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Old November 12th, 2004, 11:42 PM   #11
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and more:

SMPTE bars with Pluge.....nice.

Our set in the studio looks great in SD PAL, but the FX1 footage is just as revealing as the big HD cameras. Every flaw, scotch tape on walls, chips in wood, smudges....they are all there screaming "look at me!"

I'm really puzzled that the 30p mode doesn't appear to give up any vertical res. You would think it is doubling fields or at best, interpolating somehow, but their should be some sacrifice in quality. I will have to get some charts and run real tests.

Jay
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Old November 13th, 2004, 03:13 AM   #12
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The FX1 is indeed very nice. I haven't spent as much time reviewing the footage as Jay, but it's indeed sweet.

But Heath, skip it and go for the Z1. I'd recommend to everyone to get the Z1, there's a lot more to it than just some XLR inputs (but then again, I always recommended to everyone to get the PD150 over the VX2000)...

Back to the FX1... it's a bit of a conundrum, I haven't quite figured out where Sony's coming from with this camera. It's way more "professional" than the VX2000 was, but in some ways it's remarkably limited (primarily audio). Some of the features are quite "pro" -- true SMPTE color bars, gain/wb switches, etc... and then you have to pull audio in through a minijack, you can't turn off the compressor, and you can't control the audio levels independently. Very puzzling. I mean, it's puzzling but in a good way -- the camera's not nearly as limited as the VX2000 was as compared to the PD150... but I wonder about the mentality that produced it, meaning: who would think that you need a sweet physical manual iris dial, but that you wouldn't care to adjust audio channels independently? The XL2 gives you superb audio, but saddles you with the goofy iris switch. The FX1 gives you perhaps the most wonderful iris dial ever released on a prosumer-priced camera, and the lamest audio. With the Z1 it looks like they got it all right though.

The zoom was actually a disappointment to me. It looks in the pictures like it was going to be a full-on manual zoom, just like the DVX has. But instead it's the same servo-driven ring that you'll find on a PD150. Turning the ring activates a motor, and there's no direct connection between how fast (and how far) you turn the ring, and how far the zoom moves! If you twist the ring fast enough, snap-zooming from wide to tele and back, you can actually get the camera to be zooming in while you're moving the lever to zoom-out position. This "bogus" zoom is perhaps the biggest disappointment on this camera... I really thought they'd taken the step towards giving better manual control, and instead they just put "new clothes" on the same old tech (they added a pin and stops at min/max, but that doesn't add up to real manual control, it just makes you THINK you'll get real manual control).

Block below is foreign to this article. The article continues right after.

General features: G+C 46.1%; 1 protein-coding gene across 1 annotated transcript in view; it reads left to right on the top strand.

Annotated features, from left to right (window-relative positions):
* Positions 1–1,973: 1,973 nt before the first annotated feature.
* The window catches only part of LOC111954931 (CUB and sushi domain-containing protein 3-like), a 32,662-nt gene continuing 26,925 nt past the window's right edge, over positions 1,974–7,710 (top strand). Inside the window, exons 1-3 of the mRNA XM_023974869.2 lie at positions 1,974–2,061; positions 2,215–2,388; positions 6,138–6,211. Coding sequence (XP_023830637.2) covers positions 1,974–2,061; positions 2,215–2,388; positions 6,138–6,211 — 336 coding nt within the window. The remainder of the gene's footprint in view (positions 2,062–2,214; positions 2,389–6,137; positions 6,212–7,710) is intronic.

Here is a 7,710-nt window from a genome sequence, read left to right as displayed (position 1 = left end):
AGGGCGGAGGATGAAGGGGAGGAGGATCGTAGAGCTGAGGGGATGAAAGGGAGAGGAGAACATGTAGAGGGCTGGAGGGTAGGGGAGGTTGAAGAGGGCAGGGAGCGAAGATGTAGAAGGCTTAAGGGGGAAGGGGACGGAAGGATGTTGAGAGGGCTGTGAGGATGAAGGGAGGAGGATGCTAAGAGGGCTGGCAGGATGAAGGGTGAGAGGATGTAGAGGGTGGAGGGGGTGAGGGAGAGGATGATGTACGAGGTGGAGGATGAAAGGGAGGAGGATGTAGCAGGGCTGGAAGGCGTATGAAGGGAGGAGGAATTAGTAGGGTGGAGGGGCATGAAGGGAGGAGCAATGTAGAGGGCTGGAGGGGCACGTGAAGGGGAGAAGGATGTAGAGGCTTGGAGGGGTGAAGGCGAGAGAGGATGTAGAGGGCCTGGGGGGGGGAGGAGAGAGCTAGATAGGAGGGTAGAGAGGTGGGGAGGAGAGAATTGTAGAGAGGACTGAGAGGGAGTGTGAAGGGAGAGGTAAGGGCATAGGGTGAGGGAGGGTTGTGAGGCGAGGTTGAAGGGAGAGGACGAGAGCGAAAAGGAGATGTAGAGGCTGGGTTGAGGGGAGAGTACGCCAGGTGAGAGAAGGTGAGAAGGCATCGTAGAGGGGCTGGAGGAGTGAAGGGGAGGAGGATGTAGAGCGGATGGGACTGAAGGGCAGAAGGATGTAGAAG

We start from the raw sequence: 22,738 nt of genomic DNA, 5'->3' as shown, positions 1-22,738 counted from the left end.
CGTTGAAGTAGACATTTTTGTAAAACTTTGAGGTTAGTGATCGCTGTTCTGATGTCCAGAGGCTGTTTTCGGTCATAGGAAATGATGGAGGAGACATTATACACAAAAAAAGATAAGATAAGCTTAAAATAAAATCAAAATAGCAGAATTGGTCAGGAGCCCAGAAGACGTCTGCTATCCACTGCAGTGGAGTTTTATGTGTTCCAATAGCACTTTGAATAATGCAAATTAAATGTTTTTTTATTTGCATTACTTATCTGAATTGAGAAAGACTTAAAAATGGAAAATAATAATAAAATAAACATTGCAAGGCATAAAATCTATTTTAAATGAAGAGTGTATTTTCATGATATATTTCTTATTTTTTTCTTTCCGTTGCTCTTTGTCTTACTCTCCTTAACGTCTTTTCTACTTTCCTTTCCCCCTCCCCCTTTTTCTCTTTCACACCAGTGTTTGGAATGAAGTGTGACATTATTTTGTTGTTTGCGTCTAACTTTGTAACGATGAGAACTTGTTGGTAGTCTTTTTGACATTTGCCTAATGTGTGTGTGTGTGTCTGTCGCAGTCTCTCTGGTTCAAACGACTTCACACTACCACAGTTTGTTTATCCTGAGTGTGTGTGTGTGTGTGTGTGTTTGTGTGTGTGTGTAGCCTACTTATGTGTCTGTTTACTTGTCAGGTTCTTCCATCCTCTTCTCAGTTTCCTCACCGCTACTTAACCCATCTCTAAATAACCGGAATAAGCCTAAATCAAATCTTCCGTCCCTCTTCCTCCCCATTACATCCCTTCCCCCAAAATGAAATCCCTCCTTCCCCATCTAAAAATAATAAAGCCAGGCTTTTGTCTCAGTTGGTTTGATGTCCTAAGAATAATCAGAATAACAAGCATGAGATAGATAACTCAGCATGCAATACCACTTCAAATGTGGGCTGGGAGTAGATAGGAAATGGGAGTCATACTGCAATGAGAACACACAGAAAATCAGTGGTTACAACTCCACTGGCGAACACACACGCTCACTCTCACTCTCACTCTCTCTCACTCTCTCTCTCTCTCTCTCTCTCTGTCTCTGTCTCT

Oh well. The zoom ring sure feels nice, even if it's not actually a mechanical zoom.

The 2x focus aid is brilliant. Including peaking is incredibly helpful, but peaking excludes zebras: you can have one or the other, but not both. Why? DVX lets you have both, so I don't know why the FX1 doesn't.

The integrated lens cap is kind of slick... one of the biggest gripes about the DVX was the lens cap, whereas with the FX1 it's a twin-blade shutter that snaps open/closed.

CineFrame 30 looks great, but CineFrame 24 looks like there's a noticeable drop in resolution. Easily visible even when we were viewing it on NTSC, down-rezzed from HD.

Cinematone gamma does look like it does the opposite of the DVX's CineGamma: whereas CineGamma preserves the dark areas and pulls down the highlights, lowering contrast and providing extended latitude at the top of the scale, the Sony's CinemaTone Gamma appears (appears, mind you) to just kind of crush the blacks and increase the contrast. It's a kind of a nice look, but nothing like the DVX's CineGamma.

Haven't spent any time with the FX1 in standard-def mode yet.

Overall it looks like a very good camera, and I can well imagine that former JVC HD1/HD10 owners will be thoroughly delighted with the new Sony. Blown away, actually -- it got so many things "right" that the JVC got "wrong", it's really amazing.

This is all preliminary opinion, not the result of any comprehensive testing. But from first glance, if HDV as a format succeeds, this FX1 could very well go down as this format's VX1000.
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Old November 13th, 2004, 04:06 AM   #13
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Cineframe 25

<<<-- Originally posted by Barry Green : CineFrame 30 looks great, but CineFrame 24 looks like there's a noticeable drop in resolution. -->>>

Does CineFrame 25 on the fx1e PAL also look great (has anyone tested that yet?). I should work with the same process as cineframe 30, no pulldown. If so, the FX1E PAL might be favourable... (or the switchable Z1 of course)
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Old November 13th, 2004, 05:04 AM   #14
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When I viewed Cineframe 25 yesterday it looked bloody awful to me. The strobing was too much. It looked like a spoof of film look! Though the picture quality generally (although I only viewed it direct from the component out without compression) was very nice.
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Old November 13th, 2004, 04:10 PM   #15
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Poor Jon Fordham, he can't take a closer look at the FX1 until next week or so (and I mean 10 days from now, actually).